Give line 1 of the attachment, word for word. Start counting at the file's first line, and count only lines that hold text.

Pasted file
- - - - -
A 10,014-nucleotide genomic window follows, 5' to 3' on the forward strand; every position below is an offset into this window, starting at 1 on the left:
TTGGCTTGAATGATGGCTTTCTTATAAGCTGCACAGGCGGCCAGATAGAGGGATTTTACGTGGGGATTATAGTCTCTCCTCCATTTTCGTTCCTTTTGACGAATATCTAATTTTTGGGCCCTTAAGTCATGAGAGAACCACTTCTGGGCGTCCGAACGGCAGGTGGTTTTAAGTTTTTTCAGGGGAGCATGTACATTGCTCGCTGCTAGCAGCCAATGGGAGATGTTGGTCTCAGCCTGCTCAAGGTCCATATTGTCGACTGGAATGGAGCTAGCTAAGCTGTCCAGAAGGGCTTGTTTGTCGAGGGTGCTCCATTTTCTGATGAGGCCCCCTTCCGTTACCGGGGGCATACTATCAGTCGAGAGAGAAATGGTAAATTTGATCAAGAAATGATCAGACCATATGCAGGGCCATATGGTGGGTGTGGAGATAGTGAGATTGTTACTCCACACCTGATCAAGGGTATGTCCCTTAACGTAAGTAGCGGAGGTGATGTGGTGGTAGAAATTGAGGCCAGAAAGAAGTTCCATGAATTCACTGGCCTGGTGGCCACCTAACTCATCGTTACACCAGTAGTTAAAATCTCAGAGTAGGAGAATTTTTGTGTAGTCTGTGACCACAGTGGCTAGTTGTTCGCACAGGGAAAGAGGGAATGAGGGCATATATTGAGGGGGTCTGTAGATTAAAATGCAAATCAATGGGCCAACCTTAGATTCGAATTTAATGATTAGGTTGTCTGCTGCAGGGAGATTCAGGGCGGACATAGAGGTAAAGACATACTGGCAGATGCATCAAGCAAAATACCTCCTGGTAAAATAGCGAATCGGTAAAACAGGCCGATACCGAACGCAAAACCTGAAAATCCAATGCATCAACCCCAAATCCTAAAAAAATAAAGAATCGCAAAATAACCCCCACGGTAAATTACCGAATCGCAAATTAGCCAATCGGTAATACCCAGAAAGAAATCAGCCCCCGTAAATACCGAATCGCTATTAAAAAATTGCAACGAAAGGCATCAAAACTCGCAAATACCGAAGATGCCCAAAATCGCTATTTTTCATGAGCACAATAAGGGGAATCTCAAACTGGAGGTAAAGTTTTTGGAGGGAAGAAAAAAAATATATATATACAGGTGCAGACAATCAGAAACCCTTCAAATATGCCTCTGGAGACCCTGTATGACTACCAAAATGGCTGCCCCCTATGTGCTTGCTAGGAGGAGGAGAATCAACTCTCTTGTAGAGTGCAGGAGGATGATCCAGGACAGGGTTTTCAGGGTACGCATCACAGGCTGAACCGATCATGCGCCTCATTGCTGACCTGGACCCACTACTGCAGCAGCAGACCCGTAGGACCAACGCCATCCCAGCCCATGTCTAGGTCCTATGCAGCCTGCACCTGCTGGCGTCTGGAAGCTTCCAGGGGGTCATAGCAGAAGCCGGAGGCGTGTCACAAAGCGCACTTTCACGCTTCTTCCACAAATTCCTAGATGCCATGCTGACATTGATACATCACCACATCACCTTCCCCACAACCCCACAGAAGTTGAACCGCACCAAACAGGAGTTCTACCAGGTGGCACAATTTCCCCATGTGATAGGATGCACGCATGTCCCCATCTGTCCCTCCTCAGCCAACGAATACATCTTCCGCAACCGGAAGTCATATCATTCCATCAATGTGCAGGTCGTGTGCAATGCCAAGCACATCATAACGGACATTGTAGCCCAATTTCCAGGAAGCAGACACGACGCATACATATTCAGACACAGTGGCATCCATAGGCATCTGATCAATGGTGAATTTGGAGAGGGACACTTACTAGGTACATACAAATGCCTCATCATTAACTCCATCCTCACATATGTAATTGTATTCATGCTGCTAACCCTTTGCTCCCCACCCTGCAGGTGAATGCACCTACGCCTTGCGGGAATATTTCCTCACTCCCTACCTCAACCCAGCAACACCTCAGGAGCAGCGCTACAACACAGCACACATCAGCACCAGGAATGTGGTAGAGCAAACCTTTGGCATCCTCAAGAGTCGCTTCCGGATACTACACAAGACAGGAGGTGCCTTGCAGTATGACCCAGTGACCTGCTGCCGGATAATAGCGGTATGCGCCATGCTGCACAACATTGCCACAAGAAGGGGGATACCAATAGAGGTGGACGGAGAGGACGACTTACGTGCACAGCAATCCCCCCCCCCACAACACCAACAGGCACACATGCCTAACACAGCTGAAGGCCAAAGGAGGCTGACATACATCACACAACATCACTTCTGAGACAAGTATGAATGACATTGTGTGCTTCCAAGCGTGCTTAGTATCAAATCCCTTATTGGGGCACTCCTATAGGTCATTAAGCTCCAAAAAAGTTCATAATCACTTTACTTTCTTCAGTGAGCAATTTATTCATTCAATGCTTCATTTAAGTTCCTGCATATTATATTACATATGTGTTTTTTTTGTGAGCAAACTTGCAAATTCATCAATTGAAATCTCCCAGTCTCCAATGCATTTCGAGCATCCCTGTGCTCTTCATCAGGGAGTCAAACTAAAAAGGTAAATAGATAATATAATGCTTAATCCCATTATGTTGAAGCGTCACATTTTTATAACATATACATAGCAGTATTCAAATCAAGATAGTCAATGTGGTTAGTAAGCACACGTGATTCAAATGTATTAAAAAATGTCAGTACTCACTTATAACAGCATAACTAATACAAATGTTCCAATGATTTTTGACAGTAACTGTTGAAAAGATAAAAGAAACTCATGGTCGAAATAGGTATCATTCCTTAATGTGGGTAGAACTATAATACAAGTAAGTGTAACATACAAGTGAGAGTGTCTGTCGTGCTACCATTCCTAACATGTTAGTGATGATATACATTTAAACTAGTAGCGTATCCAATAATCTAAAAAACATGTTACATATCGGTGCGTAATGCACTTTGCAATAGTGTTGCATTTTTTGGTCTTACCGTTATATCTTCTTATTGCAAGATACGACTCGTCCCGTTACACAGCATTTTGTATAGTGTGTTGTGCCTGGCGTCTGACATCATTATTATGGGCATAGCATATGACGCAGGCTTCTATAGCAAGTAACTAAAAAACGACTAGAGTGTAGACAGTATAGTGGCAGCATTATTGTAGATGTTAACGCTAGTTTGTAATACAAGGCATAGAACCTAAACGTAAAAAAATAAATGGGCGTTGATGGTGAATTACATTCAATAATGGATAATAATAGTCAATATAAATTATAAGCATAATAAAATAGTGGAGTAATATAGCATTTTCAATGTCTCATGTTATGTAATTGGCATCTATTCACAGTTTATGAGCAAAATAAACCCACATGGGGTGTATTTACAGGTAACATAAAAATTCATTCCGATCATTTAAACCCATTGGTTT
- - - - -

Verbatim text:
A 10,014-nucleotide genomic window follows, 5' to 3' on the forward strand; every position below is an offset into this window, starting at 1 on the left: